Impact of Hip and Vertebral Fractures on Quality-Adjusted Life Years
- Cite this article as:
- Tosteson, A., Gabriel, S., Grove, M. et al. Osteoporos Int (2001) 12: 1042. doi:10.1007/s001980170015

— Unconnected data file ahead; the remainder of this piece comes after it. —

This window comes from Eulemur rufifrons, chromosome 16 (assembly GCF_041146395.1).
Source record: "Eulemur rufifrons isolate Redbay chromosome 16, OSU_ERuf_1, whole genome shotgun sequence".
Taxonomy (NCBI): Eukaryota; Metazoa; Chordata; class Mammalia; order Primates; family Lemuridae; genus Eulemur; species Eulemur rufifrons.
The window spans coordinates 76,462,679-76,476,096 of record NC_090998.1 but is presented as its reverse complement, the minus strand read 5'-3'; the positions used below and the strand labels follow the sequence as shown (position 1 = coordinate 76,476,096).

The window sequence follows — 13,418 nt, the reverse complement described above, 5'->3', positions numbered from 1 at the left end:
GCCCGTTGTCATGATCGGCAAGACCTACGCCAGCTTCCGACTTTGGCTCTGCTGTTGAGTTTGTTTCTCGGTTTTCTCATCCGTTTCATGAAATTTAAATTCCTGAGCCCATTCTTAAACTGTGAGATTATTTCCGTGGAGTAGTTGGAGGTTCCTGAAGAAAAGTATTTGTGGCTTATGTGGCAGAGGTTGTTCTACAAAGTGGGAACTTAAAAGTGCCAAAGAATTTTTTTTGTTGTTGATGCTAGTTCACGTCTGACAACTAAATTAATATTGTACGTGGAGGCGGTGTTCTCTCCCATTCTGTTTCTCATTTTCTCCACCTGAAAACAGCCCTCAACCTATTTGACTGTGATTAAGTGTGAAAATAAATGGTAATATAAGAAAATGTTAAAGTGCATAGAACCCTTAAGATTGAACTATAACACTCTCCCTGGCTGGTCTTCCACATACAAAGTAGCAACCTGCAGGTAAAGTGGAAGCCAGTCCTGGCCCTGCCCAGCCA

The objective of the study was to estimate the impact of hip and vertebral fractures on quality of life in postmenopausal women using a preference-based health measure that is appropriate for economic evaluations and to investigate correlates of health outcome. Interviews to assess health-related quality of life, which also documented other health conditions and characteristics, were undertaken in women age 50 years and older without osteoporotic fractures compared with women with hip and/or vertebral fracture(s). Health status was characterized by self-reported physical limitations and the mental and physical component summary scores of the SF-36. Quality-adjusted life years (QALYs), which reflect each individual’s assessment of her overall health utility, were estimated with time tradeoff values. Regression methods were used to examine QALY correlates (e.g. time since fracture) for each fracture group and to estimate differences in QALYs between fracture and non-fracture subjects after accounting for other patient characteristics. Among 382 women ages 50–96 years, fracture subjects were significantly older, less likely to use hormone replacement therapy and more likely to report physical limitations than non-fracture subjects. On the QALY scale, where 1 represents perfect health and 0 represents death, mean QALY values were 0.82 (95% CI: 0.76, 0.87) among 114 women with one or more vertebral fractures and 0.63 (95% CI: 0.52, 0.74) among 67 with hip fracture compared with 0.91 (95% CI: 0.88, 0.94) among 201 women without fracture. No significant correlates of QALYs were identified among women with vertebral fracture alone. Among hip fracture subjects, time since hip fracture and presence of a vertebral fracture were significant correlates of QALYs. In multiple regression analyses, estimated QALY differences (fracture minus non-fracture subjects) ranged from –0.05 to –0.55 and were equivalent to losses of 20–58 days, 23–65 days and 115–202 days per year for vertebral fracture (p= 0.001), hip fracture (p= 0.009) and hip plus vertebral fracture (p<0.001) subjects, respectively, depending on age. Thus to adequately assess the cost-effectiveness of osteoporosis treatment, the negative impact of vertebral fractures on QALYs, even among women who have survived a hip fracture, must be considered.